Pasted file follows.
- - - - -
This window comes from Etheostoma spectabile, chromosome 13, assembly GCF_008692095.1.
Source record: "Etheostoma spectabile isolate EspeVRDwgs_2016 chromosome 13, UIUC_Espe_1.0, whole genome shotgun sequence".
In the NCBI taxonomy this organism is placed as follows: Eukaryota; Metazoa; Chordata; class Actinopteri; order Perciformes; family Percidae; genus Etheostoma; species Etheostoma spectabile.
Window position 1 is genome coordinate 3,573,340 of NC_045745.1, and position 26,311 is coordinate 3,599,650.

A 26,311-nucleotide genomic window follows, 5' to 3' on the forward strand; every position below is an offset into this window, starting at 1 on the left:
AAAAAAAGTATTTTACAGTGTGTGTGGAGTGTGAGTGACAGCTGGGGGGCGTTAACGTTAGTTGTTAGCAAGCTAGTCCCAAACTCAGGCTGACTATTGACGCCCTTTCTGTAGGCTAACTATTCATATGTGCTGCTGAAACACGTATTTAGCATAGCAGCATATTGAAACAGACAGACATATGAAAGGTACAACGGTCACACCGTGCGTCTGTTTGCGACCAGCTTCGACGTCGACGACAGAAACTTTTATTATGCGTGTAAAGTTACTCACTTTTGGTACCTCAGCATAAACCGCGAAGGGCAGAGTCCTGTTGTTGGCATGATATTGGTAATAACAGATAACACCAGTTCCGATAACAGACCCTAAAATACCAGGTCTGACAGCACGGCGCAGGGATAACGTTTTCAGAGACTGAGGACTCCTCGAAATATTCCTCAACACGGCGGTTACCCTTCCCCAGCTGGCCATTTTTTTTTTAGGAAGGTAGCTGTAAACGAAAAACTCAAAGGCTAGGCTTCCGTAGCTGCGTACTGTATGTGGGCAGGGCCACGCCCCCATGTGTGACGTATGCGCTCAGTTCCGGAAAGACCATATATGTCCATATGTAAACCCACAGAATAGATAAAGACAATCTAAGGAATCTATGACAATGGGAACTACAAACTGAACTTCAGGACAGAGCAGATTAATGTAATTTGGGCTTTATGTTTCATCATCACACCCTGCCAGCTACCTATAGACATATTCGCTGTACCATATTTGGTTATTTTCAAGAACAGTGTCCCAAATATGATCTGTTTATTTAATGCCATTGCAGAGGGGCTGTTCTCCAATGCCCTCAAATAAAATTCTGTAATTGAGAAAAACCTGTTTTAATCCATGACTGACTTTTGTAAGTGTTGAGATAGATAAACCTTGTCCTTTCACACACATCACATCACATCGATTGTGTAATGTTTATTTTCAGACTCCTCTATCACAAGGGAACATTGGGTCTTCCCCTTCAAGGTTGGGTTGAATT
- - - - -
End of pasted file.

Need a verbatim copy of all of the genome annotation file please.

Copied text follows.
This window comes from Etheostoma spectabile, chromosome 13, assembly GCF_008692095.1.
Source record: "Etheostoma spectabile isolate EspeVRDwgs_2016 chromosome 13, UIUC_Espe_1.0, whole genome shotgun sequence".
In the NCBI taxonomy this organism is placed as follows: Eukaryota; Metazoa; Chordata; class Actinopteri; order Perciformes; family Percidae; genus Etheostoma; species Etheostoma spectabile.
Window position 1 is genome coordinate 3,573,340 of NC_045745.1, and position 26,311 is coordinate 3,599,650.

A 26,311-nucleotide genomic window follows, 5' to 3' on the forward strand; every position below is an offset into this window, starting at 1 on the left:
AAAAAAAGTATTTTACAGTGTGTGTGGAGTGTGAGTGACAGCTGGGGGGCGTTAACGTTAGTTGTTAGCAAGCTAGTCCCAAACTCAGGCTGACTATTGACGCCCTTTCTGTAGGCTAACTATTCATATGTGCTGCTGAAACACGTATTTAGCATAGCAGCATATTGAAACAGACAGACATATGAAAGGTACAACGGTCACACCGTGCGTCTGTTTGCGACCAGCTTCGACGTCGACGACAGAAACTTTTATTATGCGTGTAAAGTTACTCACTTTTGGTACCTCAGCATAAACCGCGAAGGGCAGAGTCCTGTTGTTGGCATGATATTGGTAATAACAGATAACACCAGTTCCGATAACAGACCCTAAAATACCAGGTCTGACAGCACGGCGCAGGGATAACGTTTTCAGAGACTGAGGACTCCTCGAAATATTCCTCAACACGGCGGTTACCCTTCCCCAGCTGGCCATTTTTTTTTTAGGAAGGTAGCTGTAAACGAAAAACTCAAAGGCTAGGCTTCCGTAGCTGCGTACTGTATGTGGGCAGGGCCACGCCCCCATGTGTGACGTATGCGCTCAGTTCCGGAAAGACCATATATGTCCATATGTAAACCCACAGAATAGATAAAGACAATCTAAGGAATCTATGACAATGGGAACTACAAACTGAACTTCAGGACAGAGCAGATTAATGTAATTTGGGCTTTATGTTTCATCATCACACCCTGCCAGCTACCTATAGACATATTCGCTGTACCATATTTGGTTATTTTCAAGAACAGTGTCCCAAATATGATCTGTTTATTTAATGCCATTGCAGAGGGGCTGTTCTCCAATGCCCTCAAATAAAATTCTGTAATTGAGAAAAACCTGTTTTAATCCATGACTGACTTTTGTAAGTGTTGAGATAGATAAACCTTGTCCTTTCACACACATCACATCACATCGATTGTGTAATGTTTATTTTCAGACTCCTCTATCACAAGGGAACATTGGGTCTTCCCCTTCAAGGTTGGGTTGAATT